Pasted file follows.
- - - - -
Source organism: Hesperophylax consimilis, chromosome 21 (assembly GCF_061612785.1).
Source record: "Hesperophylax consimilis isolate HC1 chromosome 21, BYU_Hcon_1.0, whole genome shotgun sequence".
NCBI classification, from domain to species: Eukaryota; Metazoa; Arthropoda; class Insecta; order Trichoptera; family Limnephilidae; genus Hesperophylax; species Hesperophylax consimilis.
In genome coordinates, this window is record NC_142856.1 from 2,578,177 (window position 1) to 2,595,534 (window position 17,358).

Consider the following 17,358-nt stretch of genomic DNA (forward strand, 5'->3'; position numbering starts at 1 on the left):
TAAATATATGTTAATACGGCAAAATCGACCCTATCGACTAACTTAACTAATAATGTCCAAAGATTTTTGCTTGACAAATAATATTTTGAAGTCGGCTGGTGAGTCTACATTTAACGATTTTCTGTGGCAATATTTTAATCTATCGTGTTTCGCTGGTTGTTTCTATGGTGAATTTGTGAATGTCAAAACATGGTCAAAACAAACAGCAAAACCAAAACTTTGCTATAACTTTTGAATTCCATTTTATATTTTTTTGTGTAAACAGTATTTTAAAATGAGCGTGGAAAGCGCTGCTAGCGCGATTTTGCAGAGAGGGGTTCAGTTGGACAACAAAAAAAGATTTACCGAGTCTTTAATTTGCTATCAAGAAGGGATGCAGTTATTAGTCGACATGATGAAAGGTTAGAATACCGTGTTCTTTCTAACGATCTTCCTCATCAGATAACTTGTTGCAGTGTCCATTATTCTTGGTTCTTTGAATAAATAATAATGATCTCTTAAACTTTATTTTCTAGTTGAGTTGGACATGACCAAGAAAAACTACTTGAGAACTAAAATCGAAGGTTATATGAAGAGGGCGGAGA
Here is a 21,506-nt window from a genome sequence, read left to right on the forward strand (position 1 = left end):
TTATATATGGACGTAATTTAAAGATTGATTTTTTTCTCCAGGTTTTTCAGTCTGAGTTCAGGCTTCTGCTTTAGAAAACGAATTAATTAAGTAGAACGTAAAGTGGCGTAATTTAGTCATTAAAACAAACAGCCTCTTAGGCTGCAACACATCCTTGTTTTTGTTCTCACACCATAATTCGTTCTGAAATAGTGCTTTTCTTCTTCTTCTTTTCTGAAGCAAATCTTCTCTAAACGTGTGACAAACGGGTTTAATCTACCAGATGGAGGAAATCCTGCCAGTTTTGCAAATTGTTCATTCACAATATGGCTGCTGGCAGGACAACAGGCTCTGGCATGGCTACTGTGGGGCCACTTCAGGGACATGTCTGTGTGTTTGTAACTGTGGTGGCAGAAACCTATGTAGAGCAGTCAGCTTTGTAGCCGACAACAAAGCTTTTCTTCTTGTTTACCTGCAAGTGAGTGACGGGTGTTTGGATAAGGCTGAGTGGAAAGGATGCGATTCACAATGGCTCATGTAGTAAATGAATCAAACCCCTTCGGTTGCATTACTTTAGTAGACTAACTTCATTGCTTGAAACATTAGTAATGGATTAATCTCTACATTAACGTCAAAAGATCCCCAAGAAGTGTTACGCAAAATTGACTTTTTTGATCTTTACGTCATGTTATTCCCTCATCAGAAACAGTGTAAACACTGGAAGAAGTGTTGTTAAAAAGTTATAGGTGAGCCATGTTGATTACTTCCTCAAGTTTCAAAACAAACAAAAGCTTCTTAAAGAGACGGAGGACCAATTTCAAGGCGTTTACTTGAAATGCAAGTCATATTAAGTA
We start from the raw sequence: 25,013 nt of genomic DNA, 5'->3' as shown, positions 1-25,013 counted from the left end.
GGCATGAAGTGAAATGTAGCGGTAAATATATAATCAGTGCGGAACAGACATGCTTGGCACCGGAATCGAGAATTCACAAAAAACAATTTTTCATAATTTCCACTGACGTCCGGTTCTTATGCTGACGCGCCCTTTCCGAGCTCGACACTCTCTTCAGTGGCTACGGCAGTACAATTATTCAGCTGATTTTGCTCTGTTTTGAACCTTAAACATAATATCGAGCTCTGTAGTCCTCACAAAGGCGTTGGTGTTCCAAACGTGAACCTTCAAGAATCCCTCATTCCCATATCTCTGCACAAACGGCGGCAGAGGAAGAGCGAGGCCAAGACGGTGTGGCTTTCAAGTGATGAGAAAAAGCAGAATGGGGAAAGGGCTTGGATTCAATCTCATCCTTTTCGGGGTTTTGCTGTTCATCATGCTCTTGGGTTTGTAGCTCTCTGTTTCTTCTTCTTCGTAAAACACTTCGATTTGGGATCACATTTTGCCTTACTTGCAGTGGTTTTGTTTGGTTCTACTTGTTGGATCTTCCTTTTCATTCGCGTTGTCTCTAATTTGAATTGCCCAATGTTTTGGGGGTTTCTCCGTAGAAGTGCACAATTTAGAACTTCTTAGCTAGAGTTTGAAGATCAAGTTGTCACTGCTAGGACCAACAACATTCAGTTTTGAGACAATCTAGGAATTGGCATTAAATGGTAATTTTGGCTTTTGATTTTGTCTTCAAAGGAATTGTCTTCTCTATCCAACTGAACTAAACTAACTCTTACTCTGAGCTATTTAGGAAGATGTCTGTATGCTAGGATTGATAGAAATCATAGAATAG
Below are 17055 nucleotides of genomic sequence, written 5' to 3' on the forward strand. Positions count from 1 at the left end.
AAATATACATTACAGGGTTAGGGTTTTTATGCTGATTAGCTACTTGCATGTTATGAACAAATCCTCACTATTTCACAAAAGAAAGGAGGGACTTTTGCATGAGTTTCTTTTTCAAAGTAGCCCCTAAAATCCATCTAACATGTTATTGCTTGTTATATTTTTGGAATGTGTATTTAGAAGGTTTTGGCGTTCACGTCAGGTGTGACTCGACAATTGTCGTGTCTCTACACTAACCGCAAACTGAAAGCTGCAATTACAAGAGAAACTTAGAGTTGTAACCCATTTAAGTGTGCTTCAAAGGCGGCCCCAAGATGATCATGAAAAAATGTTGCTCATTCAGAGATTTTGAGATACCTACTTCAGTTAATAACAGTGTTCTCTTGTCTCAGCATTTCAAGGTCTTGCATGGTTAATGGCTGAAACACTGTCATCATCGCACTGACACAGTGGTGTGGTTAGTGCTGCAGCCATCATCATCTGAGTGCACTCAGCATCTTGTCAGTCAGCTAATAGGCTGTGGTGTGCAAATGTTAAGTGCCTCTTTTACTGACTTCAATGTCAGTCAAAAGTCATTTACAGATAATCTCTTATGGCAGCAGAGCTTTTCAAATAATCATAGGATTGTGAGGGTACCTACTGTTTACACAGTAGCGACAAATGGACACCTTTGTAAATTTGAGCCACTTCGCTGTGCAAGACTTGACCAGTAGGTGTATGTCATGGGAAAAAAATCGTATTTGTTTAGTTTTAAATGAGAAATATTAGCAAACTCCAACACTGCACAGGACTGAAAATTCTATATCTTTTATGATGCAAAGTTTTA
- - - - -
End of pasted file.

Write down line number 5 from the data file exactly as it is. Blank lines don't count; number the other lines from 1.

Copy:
Consider the following 17,358-nt stretch of genomic DNA (forward strand, 5'->3'; position numbering starts at 1 on the left):